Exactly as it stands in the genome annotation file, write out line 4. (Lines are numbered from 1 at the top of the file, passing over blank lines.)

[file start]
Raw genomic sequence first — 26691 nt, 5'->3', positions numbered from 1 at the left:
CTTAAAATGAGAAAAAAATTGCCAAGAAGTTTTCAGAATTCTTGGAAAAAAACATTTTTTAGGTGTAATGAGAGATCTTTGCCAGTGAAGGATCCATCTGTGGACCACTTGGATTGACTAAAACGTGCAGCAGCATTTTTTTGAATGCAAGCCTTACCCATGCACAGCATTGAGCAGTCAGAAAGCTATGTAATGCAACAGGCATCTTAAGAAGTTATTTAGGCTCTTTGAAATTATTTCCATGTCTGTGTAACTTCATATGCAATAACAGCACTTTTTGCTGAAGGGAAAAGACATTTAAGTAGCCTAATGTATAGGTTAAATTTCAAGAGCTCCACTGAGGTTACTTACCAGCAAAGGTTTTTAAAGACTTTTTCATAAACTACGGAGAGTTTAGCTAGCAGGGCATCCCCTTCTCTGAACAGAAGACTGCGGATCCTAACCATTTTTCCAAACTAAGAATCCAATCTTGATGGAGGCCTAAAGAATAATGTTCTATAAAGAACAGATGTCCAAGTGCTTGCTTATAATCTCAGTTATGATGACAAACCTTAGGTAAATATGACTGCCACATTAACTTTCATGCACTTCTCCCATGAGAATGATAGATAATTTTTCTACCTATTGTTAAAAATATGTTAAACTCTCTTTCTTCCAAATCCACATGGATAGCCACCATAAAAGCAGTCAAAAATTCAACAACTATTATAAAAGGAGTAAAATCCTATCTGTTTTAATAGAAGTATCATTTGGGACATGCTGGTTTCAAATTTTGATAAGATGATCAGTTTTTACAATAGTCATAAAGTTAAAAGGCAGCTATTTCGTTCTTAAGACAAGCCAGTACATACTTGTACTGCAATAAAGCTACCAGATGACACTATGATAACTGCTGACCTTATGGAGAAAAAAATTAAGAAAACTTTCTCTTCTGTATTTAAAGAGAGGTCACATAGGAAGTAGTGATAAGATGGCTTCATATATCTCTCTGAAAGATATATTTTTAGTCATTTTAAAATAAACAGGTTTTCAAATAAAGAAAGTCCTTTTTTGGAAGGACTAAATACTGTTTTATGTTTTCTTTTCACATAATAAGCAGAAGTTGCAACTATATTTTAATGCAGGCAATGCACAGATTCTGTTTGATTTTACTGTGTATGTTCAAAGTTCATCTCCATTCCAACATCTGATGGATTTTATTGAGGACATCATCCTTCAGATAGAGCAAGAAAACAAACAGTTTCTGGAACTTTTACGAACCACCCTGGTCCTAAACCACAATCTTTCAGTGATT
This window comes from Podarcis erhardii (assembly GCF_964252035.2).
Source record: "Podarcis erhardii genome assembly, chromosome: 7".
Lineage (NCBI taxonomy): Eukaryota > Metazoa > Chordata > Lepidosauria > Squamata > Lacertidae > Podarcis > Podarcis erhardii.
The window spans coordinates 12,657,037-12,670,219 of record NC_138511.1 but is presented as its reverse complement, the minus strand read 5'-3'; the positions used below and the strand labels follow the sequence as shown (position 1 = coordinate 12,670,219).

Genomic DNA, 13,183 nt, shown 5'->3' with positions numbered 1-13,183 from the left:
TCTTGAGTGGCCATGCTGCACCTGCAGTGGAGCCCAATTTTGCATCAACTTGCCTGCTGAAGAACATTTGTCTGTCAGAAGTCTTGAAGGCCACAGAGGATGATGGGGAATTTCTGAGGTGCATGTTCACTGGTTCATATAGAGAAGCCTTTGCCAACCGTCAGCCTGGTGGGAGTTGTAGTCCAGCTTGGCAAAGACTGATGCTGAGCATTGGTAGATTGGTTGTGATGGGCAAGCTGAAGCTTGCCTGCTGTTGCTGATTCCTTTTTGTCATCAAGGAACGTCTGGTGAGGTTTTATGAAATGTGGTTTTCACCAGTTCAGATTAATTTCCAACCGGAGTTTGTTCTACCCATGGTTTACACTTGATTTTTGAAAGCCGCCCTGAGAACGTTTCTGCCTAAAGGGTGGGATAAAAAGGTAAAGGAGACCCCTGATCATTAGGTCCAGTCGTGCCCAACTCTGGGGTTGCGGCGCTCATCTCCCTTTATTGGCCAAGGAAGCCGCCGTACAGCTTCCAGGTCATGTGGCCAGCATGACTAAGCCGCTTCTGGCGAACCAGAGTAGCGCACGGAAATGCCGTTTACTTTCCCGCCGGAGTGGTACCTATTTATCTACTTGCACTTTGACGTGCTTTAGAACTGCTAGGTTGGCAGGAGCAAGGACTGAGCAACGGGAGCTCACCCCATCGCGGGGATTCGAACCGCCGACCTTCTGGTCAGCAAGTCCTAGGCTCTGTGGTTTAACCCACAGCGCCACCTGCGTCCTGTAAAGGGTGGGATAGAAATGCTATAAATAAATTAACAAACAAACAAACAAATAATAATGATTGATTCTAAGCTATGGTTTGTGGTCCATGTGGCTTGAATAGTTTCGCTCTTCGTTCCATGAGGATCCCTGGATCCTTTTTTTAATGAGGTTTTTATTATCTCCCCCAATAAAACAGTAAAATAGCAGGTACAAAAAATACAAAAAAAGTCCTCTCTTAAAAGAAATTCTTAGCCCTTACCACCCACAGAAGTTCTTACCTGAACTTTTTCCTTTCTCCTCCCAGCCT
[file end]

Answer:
Source record: "Podarcis erhardii genome assembly, chromosome: 7".